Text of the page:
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After plummeting between 2007 and 2008, the amount of money US travellers spend on travel and tourism has been consistently rising, reaching just above $660 billion at the start of 2011.

However, data from the US Bureau of Economic Analysis (BEA) shows that recent spikes in airfare could be causing that steady increase to slow and are forcing more travellers out of the skies and onto the roads.

The BEA reports that airfares increased a steep 21% in the first quarter on 2011, after only increasing 4% in the last quarter of 2010. That kind of escalation is causing some travellers, and their companies, to put on the brakes when it comes to planning business trips or vacations. As a result, spending on air travel in the US declined nearly 10% in the first quarter of 2011 after increasing 3.5% in the fourth quarter of 2010.

But as spending on airfare declined, the amount US travellers spent on hotels increased nearly 13% in the first quarter of 2011 (up from 6% in the fourth quarter of 2010), which is evidence that more travellers have forsaken pricey flights for less expensive road trips and more hotel stays. Even though gasoline prices have risen about 33% from last year, hotel rates only increased 4% in the first quarter of 2011.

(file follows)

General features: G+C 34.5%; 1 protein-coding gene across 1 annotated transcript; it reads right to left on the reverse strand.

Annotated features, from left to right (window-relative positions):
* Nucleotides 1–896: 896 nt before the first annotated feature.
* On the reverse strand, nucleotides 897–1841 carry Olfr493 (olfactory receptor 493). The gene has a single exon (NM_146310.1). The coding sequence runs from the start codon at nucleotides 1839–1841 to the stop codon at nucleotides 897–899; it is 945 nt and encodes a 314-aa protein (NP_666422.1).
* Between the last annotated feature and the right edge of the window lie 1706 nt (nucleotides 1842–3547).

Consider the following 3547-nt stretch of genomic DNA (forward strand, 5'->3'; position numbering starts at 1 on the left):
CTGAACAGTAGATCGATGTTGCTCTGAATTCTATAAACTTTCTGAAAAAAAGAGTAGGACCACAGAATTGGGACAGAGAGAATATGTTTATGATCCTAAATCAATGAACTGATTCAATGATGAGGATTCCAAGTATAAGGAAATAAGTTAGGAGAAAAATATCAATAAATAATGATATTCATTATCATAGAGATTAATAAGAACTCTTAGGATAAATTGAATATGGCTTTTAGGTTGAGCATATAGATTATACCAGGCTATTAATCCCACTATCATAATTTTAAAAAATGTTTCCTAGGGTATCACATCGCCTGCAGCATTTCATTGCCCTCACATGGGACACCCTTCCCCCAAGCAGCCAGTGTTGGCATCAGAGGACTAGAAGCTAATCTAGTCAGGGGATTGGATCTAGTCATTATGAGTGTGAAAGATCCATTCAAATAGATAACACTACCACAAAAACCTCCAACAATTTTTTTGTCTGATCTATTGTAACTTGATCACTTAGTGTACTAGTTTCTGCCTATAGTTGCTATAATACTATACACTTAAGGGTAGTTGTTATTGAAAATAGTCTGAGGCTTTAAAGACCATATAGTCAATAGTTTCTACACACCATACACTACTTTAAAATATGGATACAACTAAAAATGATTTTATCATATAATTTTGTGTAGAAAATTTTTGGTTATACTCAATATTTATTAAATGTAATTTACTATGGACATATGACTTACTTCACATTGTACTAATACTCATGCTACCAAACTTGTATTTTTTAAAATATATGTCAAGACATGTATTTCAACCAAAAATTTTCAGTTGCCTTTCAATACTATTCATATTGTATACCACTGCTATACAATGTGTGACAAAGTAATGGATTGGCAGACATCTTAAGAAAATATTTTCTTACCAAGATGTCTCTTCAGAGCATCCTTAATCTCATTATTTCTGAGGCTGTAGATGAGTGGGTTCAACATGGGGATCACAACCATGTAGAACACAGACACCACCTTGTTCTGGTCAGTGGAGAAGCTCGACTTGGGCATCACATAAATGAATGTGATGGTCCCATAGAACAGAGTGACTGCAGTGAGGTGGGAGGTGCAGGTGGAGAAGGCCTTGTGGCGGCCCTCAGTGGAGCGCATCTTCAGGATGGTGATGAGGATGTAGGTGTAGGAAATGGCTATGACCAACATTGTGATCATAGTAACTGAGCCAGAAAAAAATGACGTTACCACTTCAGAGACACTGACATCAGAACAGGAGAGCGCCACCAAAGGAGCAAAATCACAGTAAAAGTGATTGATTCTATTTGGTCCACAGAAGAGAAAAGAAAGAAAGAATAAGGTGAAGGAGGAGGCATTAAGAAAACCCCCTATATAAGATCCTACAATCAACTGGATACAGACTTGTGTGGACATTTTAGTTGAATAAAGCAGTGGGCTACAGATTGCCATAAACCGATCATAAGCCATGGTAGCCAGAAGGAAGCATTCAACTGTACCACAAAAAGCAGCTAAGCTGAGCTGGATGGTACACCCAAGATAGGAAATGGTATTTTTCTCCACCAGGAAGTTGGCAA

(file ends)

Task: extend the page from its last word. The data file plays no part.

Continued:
If you’re facing that choice for an upcoming trip, the Fly or Drive Calculator, helps travellers choose between flights or road trips.

What about you? Have higher prices slowed your plans for summer business or leisure trips? Are you driving more than flying this year? Please leave your comments on our Facebook page.

Chris McGinnis is the business travel columnist for BBC Travel

 

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